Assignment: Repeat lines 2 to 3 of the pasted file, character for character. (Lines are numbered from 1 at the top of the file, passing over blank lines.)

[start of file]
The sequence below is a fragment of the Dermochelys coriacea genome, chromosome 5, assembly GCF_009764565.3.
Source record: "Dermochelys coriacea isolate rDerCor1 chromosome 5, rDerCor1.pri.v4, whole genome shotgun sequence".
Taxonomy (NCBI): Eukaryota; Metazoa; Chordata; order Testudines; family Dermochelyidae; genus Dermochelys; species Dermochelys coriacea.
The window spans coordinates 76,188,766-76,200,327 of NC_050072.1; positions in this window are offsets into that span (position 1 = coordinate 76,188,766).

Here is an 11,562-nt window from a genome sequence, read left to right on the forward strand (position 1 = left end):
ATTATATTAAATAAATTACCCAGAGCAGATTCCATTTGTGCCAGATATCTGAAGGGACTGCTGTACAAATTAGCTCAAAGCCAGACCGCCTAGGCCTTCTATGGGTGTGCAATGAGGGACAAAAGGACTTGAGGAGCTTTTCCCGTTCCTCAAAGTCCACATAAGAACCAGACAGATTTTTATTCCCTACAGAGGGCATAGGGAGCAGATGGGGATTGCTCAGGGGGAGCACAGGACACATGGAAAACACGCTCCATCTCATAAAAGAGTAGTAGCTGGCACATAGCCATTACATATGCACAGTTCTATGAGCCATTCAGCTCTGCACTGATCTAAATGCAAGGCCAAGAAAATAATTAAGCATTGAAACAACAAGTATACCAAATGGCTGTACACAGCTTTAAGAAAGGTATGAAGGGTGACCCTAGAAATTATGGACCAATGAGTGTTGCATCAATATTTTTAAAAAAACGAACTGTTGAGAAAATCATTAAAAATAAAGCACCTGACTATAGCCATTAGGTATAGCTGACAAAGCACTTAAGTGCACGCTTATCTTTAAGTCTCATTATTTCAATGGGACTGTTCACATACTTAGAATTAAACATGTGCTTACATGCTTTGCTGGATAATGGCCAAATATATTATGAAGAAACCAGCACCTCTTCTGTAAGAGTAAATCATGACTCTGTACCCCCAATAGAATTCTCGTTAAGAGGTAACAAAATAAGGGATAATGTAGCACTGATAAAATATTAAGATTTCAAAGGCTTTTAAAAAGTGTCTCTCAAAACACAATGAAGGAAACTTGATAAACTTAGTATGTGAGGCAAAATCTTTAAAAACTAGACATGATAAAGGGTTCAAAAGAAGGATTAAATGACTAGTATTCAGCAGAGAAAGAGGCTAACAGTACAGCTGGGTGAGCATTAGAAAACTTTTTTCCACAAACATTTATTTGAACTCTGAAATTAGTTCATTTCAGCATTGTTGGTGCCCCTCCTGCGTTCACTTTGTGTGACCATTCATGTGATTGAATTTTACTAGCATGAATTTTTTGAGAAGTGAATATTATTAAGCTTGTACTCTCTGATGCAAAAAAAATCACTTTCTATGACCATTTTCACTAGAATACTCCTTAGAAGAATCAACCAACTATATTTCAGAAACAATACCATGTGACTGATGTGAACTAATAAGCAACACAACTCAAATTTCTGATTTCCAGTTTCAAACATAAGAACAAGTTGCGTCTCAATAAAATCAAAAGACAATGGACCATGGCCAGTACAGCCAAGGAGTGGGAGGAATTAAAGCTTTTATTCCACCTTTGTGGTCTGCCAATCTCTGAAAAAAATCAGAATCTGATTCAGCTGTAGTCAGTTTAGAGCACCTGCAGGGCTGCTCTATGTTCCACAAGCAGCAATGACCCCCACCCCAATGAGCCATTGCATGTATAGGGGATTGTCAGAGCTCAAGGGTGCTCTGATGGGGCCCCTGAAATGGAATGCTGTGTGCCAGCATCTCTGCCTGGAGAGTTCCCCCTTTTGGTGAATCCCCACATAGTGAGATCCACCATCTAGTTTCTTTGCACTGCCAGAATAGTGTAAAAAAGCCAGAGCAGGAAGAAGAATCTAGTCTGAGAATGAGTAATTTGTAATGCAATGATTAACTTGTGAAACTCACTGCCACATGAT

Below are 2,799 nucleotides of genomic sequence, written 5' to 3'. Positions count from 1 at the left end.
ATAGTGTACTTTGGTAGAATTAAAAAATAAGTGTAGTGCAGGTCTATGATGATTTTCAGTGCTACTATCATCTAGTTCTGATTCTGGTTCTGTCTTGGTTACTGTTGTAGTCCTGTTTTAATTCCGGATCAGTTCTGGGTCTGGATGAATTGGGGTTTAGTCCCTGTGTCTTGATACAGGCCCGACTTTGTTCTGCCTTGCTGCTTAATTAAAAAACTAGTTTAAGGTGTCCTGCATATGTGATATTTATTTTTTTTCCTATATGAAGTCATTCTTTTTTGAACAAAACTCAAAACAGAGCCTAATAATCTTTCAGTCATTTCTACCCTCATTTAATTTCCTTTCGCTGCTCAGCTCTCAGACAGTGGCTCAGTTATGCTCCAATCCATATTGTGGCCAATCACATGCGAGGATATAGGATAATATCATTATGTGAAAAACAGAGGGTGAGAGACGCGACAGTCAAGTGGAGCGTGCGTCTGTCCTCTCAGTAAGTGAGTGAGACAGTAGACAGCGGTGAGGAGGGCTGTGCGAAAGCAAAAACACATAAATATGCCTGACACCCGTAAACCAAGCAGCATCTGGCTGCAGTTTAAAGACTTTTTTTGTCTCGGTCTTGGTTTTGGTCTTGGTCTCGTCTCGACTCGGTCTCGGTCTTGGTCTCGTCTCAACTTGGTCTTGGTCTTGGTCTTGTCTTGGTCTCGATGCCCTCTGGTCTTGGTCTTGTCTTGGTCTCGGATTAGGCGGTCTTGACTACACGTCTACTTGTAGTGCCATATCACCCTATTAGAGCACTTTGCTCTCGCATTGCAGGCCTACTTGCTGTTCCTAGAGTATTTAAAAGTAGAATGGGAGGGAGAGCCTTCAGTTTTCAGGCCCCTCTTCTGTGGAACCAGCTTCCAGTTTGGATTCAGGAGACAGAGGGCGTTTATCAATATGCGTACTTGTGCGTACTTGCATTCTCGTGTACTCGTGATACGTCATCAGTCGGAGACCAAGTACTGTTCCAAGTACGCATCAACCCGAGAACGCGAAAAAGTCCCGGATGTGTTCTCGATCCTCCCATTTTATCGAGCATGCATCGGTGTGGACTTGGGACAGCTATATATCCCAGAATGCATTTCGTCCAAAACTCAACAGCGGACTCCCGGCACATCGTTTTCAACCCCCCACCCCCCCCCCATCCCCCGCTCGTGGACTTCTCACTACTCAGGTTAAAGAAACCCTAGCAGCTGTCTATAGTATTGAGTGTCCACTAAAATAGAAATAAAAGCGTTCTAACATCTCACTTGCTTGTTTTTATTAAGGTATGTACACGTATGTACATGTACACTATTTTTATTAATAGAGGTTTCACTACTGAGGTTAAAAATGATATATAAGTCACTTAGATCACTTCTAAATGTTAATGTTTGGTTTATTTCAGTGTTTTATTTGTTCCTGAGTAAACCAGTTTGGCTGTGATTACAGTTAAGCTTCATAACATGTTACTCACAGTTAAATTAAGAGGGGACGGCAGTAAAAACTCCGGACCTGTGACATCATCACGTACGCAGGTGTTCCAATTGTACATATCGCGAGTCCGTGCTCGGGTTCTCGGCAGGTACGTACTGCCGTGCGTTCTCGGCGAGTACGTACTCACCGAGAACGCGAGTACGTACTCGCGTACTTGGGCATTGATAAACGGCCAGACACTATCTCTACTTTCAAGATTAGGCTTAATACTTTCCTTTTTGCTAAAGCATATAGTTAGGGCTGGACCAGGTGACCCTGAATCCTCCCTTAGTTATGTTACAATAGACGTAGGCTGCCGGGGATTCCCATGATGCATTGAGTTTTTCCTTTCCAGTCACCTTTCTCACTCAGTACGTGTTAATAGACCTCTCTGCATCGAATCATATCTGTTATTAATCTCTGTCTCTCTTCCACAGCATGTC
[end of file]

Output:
Source record: "Dermochelys coriacea isolate rDerCor1 chromosome 5, rDerCor1.pri.v4, whole genome shotgun sequence".
Taxonomy (NCBI): Eukaryota; Metazoa; Chordata; order Testudines; family Dermochelyidae; genus Dermochelys; species Dermochelys coriacea.